Recalling his days at the seminary, Fr. Elias said, "St. Vladimir's is a place where friends are made and their future is formed. I recall all these years with much joy and warmth, and I always pray that this 'cradle of education' will ever remain a burning torch for teaching Orthodoxy worldwide."
At the celebratory dinner Fr. Elias was presented with a beautiful icon of the Holy and Great Prince Vladimir, patron of the seminary. Archpriest John Behr, dean, in making the presentation noted, "Fr. Elias, dubbed 'the voice' for his expertise in chant in the Antiochian Archdiocese, has been a highly valued presence and teacher at St. Vladimir's for many decades, teaching chant to many generations of students. His ministry here has been very fruitful and will continue to bear fruit in the lives of many. We are honored to be able to honor him this evening, and to continuing his legacy here."
The Department of Sacred Music reminds all parish musicians that now is the time to plan to attend the Antiochian Archdiocese's annual Sacred Music Institute, held at the lovely La Casa De Maria Retreat Center in Santa Barbara, California. Over the long weekend of January 19-22, 2012, Institute participants will benefit from hearing the Keynote Speaker, His Grace Bishop Joseph, as well as noted podcaster and Biblical expositor Dr. Eugenia Constantinou. The theme, “The Theotokos and the Mother of the Light, Let us Honor and Magnify in Song!” will set the tone for the weekend of workshops and worship.
For the agenda and registration form, go to "Did You Know?" on the Department of Sacred Music page.
NEW YORK —The North American Orthodox-Catholic Theological Consultation held its 81st meeting at St Paul’s College in Washington October 27-28. The meeting was chaired by Catholic Archbishop Gregory Aymond of New Orleans. The Orthodox co-chairman since 1987, Metropolitan Maximos of Pittsburgh, has retired, and a successor has not yet been named.
During this meeting the members heard reports about major events in the lives of the Catholic and Orthodox Churches and issued a brief statement, “On the Plight of Churches in the Middle East.”
“We are concerned for our fellow Christians who, in the face of daunting challenges, struggle to maintain a necessary witness to Christ in their homelands,” they wrote. “United with them in prayer and solidarity, we ask our fellow Christians living in the West to take time to develop a more realistic appreciation of their predicament. We ask our political leaders to exert more pressure where it can protect these Churches, many of which have survived centuries of hardship but now stand on the verge of disappearing completely.”
In 2011, over 135 Orthodox Christians shared their faith through loving service as part of an OCMC Orthodox Mission Team. They witnessed baptisms, healed the sick, strengthened the church, and brought smiles to the faces of children. They answered the call to make disciples of all nations. Is 2012 your time to share in this journey of faith?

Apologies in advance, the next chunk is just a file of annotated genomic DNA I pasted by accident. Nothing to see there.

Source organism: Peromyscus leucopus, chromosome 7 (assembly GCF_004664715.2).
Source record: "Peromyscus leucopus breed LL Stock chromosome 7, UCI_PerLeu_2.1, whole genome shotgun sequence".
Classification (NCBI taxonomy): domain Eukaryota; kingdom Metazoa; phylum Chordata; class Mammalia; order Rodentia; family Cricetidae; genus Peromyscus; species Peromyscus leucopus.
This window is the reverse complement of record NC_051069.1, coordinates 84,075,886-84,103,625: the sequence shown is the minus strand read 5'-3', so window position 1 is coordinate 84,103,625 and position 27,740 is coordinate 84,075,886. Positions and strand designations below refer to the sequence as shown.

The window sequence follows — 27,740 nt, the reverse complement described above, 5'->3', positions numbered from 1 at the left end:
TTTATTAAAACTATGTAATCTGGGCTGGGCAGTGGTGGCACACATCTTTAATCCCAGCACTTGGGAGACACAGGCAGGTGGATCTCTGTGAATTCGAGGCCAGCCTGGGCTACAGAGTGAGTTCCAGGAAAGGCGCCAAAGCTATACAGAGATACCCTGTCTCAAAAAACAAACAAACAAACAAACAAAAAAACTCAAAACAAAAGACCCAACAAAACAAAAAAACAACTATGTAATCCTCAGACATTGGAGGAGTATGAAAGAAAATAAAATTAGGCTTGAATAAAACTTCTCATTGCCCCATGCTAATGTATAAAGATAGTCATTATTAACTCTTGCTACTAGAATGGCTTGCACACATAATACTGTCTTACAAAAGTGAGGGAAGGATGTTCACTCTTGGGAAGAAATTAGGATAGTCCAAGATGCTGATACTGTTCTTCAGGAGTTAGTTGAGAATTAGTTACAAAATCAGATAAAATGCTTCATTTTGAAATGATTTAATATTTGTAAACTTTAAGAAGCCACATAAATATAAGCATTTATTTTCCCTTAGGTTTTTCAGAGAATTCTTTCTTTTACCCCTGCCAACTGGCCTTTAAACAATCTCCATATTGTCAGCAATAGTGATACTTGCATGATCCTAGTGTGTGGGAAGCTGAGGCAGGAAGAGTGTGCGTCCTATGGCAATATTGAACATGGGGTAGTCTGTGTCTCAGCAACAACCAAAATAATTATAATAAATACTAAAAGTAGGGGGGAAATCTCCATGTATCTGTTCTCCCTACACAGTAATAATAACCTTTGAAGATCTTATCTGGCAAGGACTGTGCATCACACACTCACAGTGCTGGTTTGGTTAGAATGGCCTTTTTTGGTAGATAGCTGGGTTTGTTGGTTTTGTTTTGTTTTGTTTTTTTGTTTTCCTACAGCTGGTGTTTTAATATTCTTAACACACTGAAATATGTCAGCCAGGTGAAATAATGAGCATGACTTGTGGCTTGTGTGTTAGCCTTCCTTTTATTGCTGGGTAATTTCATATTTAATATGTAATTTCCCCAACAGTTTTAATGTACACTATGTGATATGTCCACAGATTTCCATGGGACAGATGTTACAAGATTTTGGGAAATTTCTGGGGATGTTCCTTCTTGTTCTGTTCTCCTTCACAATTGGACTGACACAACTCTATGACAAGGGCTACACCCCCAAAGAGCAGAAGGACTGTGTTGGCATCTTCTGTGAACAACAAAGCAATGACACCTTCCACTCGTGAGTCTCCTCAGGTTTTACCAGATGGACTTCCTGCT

OCMC is pleased to announce 2012 Orthodox Mission Team opportunities. Next year, team members will have the opportunity to share the Orthodox Christian faith by offering evangelism, catechism, healthcare, construction, and youth ministry in 9 countries around the world (including a first-time team to Mongolia). 2012 Mission Team dates and opportunities include:
Kenya – Teaching (3/2/2012)
Share the Gospel and teach the Orthodox Faith in Lodwar.
Uganda – Healthcare (6/2/2012)
Offer health services to the people in the Jinja region of eastern Uganda.
Nick Regazzo writes:
It is with the utmost sadness and a heavy heart to share with our brothers and sisters in the Antiochian Archdiocese, that young six year old Anthony Milad was called home to Christ's heavenly kingdom this past Thursday, November 3rd, 2011. Little Anthony was an altar server at St. George Antiochian Orthodox Church of Orlando, Florida. Fr. John Hamatie reminisced about the enjoyment of having Anthony as one of his altar servers.
Sadly, Anthony was diagnosed four months ago with some ailments that arose from a bone marrow transplant, and with continued sickness and physical problems. His blessed mother Irene had never left his side in the four months that he was hospitalized.
The community has endured a painful loss in such a bright young man.
A beautiful service of remembering his life was held this past Saturday, November 5th, 2011, with area Orthodox clergy in attendance. Many of Anthony's friends from Sunday School attended his service, which was painfully difficult for them. We ask all of our brothers and sisters in our archdiocese to please keep Anthony's family, Irene and Emad, in all of our daily prayers in this most tragic of times.
To lose a child, is without a doubt an unprecedented nightmare that only Christ can help us deal with, and heal us.
St. Athanasius Church in Goleta, California hosted its first Liturgical Arts Festival on October 21-22, 2011. This year's festival focused on the theology, history, meaning and technical process of writing icons. Visitors from throughout the county and the central California coast attended three different lectures by iconographer and wood carver, Fr. Jerome Sanderson from Nashville, Indiana (and a priest in the OCA Bulgarian Diocese). Guests also viewed the dozens of hand-crafted icons which hang in the sanctuary of St. Athanasius Church, nearly all of them written in the late 1980s by renowned iconographer Jan Isham. In addition, an exhibit of rare and unusual icons on loan from private collectors was presented in the church's fellowship hall. The Central California Guild of Iconographers presented a fascinating and educational display demonstrating each part of the process of writing an icon, from preparing the board to putting on the final protective coating of oil. On Friday, October 21 during the day, groups of local high school students attended separate sessions taught by Fr. Sanderson and Fr. Nicholas Speier, the Senior Pastor of St. Athanasius parish.